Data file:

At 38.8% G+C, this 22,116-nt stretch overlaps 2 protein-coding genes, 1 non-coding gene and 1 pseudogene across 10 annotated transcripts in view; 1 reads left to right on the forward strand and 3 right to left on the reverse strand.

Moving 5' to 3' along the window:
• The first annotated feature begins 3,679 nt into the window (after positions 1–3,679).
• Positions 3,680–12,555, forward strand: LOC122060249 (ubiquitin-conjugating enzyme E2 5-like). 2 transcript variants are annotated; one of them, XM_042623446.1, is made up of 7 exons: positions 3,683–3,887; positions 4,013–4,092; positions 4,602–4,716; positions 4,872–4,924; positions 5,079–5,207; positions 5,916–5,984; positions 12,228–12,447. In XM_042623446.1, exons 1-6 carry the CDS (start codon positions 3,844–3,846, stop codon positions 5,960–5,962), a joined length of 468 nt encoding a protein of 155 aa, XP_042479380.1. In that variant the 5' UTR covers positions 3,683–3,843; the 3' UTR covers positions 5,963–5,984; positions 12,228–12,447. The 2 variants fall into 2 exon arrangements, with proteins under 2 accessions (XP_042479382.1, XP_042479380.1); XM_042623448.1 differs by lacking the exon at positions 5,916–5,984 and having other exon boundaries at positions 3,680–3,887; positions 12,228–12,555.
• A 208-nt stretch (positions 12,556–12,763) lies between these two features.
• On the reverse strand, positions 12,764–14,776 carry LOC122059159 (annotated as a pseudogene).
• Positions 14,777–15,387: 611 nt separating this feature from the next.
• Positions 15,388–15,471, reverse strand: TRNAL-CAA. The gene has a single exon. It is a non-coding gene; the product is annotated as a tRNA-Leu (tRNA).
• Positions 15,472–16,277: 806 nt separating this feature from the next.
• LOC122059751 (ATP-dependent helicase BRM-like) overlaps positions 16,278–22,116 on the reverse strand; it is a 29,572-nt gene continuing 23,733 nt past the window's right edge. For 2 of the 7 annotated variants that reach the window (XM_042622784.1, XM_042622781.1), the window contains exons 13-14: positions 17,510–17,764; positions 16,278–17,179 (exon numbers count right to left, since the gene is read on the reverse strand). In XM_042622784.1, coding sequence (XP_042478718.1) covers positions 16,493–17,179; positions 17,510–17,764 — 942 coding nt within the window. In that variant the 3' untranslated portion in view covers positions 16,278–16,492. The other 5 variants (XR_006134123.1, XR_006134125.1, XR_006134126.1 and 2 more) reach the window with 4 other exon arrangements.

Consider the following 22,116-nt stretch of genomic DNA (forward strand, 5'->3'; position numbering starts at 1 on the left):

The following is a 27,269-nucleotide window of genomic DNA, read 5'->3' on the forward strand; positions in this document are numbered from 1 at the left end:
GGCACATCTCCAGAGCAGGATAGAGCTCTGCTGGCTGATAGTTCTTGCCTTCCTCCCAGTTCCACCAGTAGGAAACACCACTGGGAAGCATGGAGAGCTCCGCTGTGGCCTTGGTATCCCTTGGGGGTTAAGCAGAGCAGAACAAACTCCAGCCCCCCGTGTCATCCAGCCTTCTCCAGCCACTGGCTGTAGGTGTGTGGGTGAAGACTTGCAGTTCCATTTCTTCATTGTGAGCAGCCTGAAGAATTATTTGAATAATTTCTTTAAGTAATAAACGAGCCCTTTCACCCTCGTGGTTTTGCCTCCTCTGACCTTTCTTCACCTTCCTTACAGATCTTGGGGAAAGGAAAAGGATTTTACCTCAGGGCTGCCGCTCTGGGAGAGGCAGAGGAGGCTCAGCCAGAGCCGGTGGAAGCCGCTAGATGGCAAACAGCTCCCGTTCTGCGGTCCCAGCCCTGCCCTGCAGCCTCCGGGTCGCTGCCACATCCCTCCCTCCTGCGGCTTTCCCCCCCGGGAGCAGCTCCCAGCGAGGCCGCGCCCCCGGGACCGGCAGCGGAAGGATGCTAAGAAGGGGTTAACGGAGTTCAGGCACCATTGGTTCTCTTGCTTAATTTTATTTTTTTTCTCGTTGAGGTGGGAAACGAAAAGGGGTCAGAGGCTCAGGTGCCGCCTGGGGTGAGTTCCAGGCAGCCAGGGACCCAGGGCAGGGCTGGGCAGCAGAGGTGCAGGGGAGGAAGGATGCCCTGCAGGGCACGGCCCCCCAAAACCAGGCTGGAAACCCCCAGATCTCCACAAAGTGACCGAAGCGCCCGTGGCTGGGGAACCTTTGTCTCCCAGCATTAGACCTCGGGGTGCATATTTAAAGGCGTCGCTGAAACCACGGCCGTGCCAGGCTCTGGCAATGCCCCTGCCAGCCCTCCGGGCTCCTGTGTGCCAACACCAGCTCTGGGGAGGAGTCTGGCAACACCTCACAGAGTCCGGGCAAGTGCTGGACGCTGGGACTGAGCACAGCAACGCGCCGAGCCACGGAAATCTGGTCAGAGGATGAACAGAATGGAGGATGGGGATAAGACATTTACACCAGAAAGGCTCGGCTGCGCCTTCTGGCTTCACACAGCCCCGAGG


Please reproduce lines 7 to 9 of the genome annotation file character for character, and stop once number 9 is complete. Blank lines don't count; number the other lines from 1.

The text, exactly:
• Positions 14,777–15,387: 611 nt separating this feature from the next.
• Positions 15,388–15,471, reverse strand: TRNAL-CAA. The gene has a single exon. It is a non-coding gene; the product is annotated as a tRNA-Leu (tRNA).
• Positions 15,472–16,277: 806 nt separating this feature from the next.